RADFORD, Va. (AP) - The man authorities say killed a Virginia Tech police officer before committing suicide had broken up with his girlfriend over the summer and vaguely mentioned some family issues, but he was loyal and never hinted at plans for violence, friends and former classmates said Saturday.
Police say Ross Truett Ashley, 22, stole a car at gunpoint Wednesday from his landlord's office in what would be a precursor to the events a day later: On Thursday, police say he killed the police officer, then turned the gun on himself in a parking lot on the campus.
"Ross wasn't that kind of person. He was friendly, nice," said Nic Robinson, a 21-year-old history major at Radford University preparing for law school. "Obviously, he had his bad days, but it was the same as anyone else having those days."
The most notable setback in his life that Robinson knew about was Ashley's breakup over the summer with his girlfriend. It clearly hurt him, she said, but she never saw him obsess over it.
There were other issues in Ashley's life, however, that he wasn't as forthcoming about, she said.
"We all have our family problems, so the way that he was saying it just made it kind of seem like, `just another thing to add to the list," she said. "He never made anything sound like, `This is serious, I need you to sit down."'
Ashley never talked about guns or weapons, and she said she never knew whether he owned or knew how to use one. He also didn't use drugs or drink heavily.
Former classmates in his hometown described him as a hard-nosed football player who had a deep knowledge of the Bible.
J.D. Muller, 22, said he and Ashley kept in touch through social media but hadn't spoken in person for a couple of years. Ashley never made any suggestions that he might turn violent, Muller said. He said he never recalled Ashley so much as losing his temper or getting upset, and Ashley also seemed to know Scripture well.
"He wasn't some kind of monster that people are trying to depict him as," Muller said.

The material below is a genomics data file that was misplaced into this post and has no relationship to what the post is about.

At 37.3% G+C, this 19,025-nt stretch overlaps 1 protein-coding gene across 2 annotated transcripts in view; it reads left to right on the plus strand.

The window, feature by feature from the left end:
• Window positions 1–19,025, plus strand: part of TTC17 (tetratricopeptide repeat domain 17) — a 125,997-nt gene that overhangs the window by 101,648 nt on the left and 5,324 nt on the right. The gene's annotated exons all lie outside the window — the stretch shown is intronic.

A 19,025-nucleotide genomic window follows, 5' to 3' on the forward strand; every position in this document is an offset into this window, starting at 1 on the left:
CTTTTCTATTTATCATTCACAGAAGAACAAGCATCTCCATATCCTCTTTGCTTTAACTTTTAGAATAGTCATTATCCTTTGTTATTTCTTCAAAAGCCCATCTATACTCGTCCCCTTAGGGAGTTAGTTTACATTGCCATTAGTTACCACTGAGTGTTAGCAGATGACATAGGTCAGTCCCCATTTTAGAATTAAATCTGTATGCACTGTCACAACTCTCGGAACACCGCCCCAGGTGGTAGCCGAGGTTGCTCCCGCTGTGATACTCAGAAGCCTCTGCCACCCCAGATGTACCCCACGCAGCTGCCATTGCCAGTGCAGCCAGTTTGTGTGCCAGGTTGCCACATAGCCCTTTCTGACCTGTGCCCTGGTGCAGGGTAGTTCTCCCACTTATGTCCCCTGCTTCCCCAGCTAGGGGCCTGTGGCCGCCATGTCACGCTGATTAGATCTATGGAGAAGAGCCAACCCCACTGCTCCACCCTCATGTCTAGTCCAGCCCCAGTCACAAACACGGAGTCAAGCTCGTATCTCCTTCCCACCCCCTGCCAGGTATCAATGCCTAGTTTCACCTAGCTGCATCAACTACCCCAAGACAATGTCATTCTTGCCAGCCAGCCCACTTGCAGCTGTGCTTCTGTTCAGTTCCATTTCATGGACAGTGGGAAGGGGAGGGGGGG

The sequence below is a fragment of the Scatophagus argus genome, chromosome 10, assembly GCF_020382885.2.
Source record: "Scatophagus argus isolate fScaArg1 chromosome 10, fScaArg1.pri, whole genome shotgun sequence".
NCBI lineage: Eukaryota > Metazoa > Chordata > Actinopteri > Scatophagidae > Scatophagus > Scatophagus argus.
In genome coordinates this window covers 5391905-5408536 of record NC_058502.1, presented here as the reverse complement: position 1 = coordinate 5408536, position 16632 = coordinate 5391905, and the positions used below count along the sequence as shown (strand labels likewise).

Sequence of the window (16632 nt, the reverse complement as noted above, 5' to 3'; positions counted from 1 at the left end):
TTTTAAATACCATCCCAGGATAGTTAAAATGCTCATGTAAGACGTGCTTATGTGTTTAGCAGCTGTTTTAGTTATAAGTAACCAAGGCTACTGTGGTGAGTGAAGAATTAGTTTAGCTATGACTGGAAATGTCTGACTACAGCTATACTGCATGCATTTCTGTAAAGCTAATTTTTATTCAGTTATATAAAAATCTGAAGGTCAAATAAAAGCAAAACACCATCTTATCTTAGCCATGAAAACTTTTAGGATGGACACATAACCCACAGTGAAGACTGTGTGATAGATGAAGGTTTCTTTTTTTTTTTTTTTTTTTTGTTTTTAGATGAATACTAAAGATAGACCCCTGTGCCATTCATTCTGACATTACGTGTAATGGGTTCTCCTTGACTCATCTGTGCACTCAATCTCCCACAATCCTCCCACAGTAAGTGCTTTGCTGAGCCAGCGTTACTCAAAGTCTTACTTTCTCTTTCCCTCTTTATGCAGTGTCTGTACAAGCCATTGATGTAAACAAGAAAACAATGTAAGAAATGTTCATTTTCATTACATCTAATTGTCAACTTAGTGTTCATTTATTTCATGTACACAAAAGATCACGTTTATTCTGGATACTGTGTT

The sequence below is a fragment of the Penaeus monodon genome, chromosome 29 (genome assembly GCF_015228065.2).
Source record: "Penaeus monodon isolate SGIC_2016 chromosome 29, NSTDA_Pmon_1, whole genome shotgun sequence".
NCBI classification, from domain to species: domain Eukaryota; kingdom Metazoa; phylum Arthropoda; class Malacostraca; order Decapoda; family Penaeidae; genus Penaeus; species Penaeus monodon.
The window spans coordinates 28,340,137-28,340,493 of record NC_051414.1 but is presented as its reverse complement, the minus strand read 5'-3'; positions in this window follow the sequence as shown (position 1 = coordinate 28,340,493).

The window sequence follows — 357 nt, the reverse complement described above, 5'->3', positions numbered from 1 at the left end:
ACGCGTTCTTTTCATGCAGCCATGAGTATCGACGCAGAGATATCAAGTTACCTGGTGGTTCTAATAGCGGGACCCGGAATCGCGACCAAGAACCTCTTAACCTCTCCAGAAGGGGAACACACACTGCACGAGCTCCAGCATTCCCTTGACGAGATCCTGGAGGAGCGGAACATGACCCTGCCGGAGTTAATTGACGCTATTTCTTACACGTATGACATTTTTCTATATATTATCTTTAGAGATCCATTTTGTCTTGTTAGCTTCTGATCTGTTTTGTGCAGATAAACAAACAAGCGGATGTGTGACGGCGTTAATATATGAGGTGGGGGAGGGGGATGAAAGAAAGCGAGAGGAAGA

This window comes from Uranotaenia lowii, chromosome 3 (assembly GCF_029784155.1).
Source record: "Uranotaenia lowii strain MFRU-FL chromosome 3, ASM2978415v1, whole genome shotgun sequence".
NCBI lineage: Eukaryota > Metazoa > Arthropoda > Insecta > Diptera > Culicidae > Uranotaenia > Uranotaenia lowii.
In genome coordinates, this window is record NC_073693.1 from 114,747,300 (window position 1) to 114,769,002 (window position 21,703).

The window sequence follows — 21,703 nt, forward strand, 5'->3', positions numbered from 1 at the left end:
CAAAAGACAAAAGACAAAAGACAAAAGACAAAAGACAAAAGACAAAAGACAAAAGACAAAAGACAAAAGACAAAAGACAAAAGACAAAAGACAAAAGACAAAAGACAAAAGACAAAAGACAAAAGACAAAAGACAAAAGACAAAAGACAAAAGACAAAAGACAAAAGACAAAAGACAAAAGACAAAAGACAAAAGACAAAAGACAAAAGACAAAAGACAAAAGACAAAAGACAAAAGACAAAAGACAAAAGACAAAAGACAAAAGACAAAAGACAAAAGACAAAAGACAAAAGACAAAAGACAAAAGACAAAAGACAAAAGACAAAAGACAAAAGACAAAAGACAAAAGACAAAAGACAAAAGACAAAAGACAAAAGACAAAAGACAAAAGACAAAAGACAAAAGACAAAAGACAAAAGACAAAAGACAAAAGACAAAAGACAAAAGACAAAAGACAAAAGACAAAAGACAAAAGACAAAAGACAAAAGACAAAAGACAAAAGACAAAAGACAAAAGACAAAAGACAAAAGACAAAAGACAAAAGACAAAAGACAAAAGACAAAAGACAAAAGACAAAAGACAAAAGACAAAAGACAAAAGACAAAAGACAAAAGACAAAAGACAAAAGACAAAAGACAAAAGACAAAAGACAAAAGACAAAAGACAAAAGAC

Those who knew Ashley said he could be standoffish and reserved, and one neighbor said he liked to run down the hallways of his building. Ashley lived in an apartment in the college town of Radford and was a part-time student at the university there.
"He was always very nice, I would say that he was reserved, but I wouldn't call him a loner," said 22-year-old Kyle Carlson, who graduated high school with Ashley and had a few advanced-level classes with him.
At the Stop and Shop in the center of town, residents were talking about the shooting, but no one knew Ashley or his family.
Pat Pickett, 68, a 27-year resident of Partlow said her grandson played football with Ashley at Spotsylvania High School.
She said her grandson called Ashley "a nice boy, he was just like any other football player. He said he wasn't a troublemaker."
"Everybody's just kind of sad. I feel bad for the boy, I feel bad for his family, and I feel bad for the family who lost their father and husband," Pickett said.
The gathering place in the middle of town is about five miles from the Ashley family's stone and timber house, complete with a picnic table on the lawn amid expansive woods.
No one answered the door at the house on Saturday morning. Hours later, a man in a white pickup truck was parked in the driveway and posting no trespassing signs.
Neighbors said they did not know the family and declined to comment.